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Reading: Client-service engagement in social service provision as co-creation of value

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Client-service engagement in social service provision as co-creation of value

Authors:

Graeme Nicholas ,

Institute of Environmental Science and Research Ltd, NZ
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Tua Taueetia-Su'a

Victoria University of Wellington, NZ
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Abstract

We report on a case study that examines client-service engagement at an agency providing social and health support to Pacific people with mental health conditions. The study is part of a wider research programme to improve uptake of services by those deemed 'hard to reach'. We take a service ecology approach to discover perspectives on engagement from clients, agency staff, agency management and funder.

The underlying hypothesis of the project is, that the uptake of service by a client (individual, family, aiga or whānau) is a process of collaboration between the client-system and the provider-system to create 'service-value'.

The method involved in-depth interviews, focus groups, and review of agency documents. Thematic analysis was primarily deductive, identifying latent themes driven by an underlying hypothesis, however, some inductive coding was also used. Data from individuals were used as windows into systemic relationships rather than as direct evidence of what is important in understanding client-service engagement.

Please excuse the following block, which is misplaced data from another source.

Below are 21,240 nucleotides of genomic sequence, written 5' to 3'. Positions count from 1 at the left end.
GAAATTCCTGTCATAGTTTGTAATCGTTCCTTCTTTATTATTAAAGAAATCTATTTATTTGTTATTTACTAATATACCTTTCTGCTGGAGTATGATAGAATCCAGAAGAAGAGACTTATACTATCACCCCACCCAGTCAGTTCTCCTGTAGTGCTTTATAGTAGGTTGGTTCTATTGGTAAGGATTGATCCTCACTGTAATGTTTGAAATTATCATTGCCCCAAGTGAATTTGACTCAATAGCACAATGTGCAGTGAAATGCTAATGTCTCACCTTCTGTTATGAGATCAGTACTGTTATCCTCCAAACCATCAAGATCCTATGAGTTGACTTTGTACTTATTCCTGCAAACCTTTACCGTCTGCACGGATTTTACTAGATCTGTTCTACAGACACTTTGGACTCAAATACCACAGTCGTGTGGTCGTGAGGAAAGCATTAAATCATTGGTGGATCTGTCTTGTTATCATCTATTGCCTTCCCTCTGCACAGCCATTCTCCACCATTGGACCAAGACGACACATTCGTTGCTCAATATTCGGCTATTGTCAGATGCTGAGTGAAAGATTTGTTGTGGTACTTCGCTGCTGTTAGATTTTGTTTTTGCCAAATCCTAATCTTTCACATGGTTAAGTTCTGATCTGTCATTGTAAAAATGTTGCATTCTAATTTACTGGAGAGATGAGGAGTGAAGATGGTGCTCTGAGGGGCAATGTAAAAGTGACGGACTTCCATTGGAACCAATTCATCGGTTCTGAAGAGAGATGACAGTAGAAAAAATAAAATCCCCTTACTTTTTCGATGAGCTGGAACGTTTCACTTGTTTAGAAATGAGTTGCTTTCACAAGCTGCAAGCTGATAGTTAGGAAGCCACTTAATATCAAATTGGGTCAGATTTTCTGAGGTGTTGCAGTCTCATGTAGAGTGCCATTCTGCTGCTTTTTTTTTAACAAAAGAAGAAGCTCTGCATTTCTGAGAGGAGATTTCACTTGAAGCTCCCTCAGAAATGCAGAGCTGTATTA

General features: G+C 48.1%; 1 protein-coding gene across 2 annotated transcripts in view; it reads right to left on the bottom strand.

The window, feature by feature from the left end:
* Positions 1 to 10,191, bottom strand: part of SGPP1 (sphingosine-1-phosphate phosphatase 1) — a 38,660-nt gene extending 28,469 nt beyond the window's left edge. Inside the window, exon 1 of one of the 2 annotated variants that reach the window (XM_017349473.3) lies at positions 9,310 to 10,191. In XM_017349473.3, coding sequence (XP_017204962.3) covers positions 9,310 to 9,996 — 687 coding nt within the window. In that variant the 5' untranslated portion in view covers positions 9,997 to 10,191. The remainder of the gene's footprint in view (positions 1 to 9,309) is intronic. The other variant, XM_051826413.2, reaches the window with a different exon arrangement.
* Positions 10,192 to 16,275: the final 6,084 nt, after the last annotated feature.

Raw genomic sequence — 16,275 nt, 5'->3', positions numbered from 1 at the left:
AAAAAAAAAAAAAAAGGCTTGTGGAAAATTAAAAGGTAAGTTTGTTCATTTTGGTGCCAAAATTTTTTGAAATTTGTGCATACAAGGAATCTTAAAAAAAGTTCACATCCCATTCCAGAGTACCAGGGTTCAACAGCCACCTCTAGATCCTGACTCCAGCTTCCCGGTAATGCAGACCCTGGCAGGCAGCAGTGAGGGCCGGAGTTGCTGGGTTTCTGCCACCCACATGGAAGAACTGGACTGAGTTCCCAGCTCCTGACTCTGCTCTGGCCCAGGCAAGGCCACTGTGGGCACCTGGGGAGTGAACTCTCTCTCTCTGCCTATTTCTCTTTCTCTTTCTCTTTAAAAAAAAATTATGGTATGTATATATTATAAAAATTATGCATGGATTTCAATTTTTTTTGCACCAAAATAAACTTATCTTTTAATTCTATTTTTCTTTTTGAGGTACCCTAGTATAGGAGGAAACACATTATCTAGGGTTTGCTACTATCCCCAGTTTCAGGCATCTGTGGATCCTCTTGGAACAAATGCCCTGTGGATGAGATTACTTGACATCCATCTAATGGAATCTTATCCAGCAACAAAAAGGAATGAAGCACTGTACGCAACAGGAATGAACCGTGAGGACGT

We present our findings in terms of co-creation of service engagement whereby clients, others in the client's world, frontline support workers, and others in the world of the service provider all contribute to the quality of engagement between clients and the service, and thereby to outcomes. We draw on a pasifika metaphor - the Kakala, service-dominant logic, and a model of service co-creation - to interpret findings.

Findings are presented in terms of necessary capabilities and capacities of the client and the service agency, and processes of adaptation by clients and the service agency that enable sufficient fit between client and service agency, and thereby enable engagement and utilisation of service.

The findings of the case study have become part of a cross-case analysis to develop a general model for improving service uptake by populations deemed hard to reach. A provisional model from that analysis is offered to show how the case study findings might be generalised.  

How to Cite: Nicholas G, Taueetia-Su'a T. Client-service engagement in social service provision as co-creation of value. International Journal of Integrated Care. 2017;17(3):A47. DOI: http://doi.org/10.5334/ijic.3159
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Published on 11 Jul 2017.

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